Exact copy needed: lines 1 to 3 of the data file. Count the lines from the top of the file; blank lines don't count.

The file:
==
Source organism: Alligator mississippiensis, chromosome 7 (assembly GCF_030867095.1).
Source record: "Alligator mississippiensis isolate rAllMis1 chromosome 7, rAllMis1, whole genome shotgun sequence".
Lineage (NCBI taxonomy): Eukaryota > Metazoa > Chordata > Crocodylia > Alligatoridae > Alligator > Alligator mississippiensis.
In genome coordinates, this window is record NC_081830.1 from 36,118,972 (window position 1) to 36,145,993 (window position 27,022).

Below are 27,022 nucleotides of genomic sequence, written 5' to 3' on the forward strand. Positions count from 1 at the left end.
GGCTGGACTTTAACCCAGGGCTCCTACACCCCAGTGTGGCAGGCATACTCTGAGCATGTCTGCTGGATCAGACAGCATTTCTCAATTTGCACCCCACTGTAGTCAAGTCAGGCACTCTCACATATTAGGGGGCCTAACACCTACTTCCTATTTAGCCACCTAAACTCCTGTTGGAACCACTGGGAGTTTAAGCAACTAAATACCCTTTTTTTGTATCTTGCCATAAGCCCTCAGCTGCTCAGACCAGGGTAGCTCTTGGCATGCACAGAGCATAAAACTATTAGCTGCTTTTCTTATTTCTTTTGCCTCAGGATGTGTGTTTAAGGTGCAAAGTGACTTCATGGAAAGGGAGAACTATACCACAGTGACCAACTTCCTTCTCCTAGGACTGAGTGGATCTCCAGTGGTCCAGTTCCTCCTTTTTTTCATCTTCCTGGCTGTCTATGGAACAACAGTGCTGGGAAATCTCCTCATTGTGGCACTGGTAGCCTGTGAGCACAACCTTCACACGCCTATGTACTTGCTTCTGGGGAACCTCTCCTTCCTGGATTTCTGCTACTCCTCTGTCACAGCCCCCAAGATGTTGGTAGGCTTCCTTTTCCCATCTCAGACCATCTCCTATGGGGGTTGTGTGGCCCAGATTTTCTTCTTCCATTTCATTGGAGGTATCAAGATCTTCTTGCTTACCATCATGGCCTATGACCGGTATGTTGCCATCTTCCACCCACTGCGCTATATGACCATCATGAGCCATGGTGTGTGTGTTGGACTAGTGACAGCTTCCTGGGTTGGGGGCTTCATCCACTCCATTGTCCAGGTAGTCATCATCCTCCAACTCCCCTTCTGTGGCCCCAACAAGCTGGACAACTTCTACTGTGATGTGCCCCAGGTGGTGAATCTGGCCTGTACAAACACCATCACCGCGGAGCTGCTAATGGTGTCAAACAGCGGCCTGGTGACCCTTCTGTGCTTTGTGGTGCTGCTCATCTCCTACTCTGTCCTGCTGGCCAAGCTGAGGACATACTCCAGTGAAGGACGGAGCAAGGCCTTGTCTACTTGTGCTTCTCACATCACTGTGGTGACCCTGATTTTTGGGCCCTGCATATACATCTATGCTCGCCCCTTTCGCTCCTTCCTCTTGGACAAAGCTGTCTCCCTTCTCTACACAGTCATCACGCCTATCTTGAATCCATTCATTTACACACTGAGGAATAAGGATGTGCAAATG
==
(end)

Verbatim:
Source organism: Alligator mississippiensis, chromosome 7 (assembly GCF_030867095.1).
Source record: "Alligator mississippiensis isolate rAllMis1 chromosome 7, rAllMis1, whole genome shotgun sequence".
Lineage (NCBI taxonomy): Eukaryota > Metazoa > Chordata > Crocodylia > Alligatoridae > Alligator > Alligator mississippiensis.